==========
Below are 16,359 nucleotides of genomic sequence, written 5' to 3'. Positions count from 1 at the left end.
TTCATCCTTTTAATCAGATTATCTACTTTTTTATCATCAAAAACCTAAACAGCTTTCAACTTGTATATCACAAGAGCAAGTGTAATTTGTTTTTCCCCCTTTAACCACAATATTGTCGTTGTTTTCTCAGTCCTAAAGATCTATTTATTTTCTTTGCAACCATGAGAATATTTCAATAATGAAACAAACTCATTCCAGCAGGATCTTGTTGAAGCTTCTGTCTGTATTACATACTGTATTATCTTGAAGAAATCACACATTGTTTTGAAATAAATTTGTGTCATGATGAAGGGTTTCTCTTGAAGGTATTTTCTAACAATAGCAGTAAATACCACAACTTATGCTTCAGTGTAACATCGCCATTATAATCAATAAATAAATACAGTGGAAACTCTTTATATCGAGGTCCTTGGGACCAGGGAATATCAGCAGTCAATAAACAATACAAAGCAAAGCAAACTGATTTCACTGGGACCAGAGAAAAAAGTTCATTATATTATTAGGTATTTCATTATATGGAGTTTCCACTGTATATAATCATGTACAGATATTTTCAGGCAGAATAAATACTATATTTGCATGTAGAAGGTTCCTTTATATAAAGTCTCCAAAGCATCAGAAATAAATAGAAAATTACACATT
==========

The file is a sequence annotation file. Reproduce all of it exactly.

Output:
Below are 16,359 nucleotides of genomic sequence, written 5' to 3'. Positions count from 1 at the left end.
TTCATCCTTTTAATCAGATTATCTACTTTTTTATCATCAAAAACCTAAACAGCTTTCAACTTGTATATCACAAGAGCAAGTGTAATTTGTTTTTCCCCCTTTAACCACAATATTGTCGTTGTTTTCTCAGTCCTAAAGATCTATTTATTTTCTTTGCAACCATGAGAATATTTCAATAATGAAACAAACTCATTCCAGCAGGATCTTGTTGAAGCTTCTGTCTGTATTACATACTGTATTATCTTGAAGAAATCACACATTGTTTTGAAATAAATTTGTGTCATGATGAAGGGTTTCTCTTGAAGGTATTTTCTAACAATAGCAGTAAATACCACAACTTATGCTTCAGTGTAACATCGCCATTATAATCAATAAATAAATACAGTGGAAACTCTTTATATCGAGGTCCTTGGGACCAGGGAATATCAGCAGTCAATAAACAATACAAAGCAAAGCAAACTGATTTCACTGGGACCAGAGAAAAAAGTTCATTATATTATTAGGTATTTCATTATATGGAGTTTCCACTGTATATAATCATGTACAGATATTTTCAGGCAGAATAAATACTATATTTGCATGTAGAAGGTTCCTTTATATAAAGTCTCCAAAGCATCAGAAATAAATAGAAAATTACACATT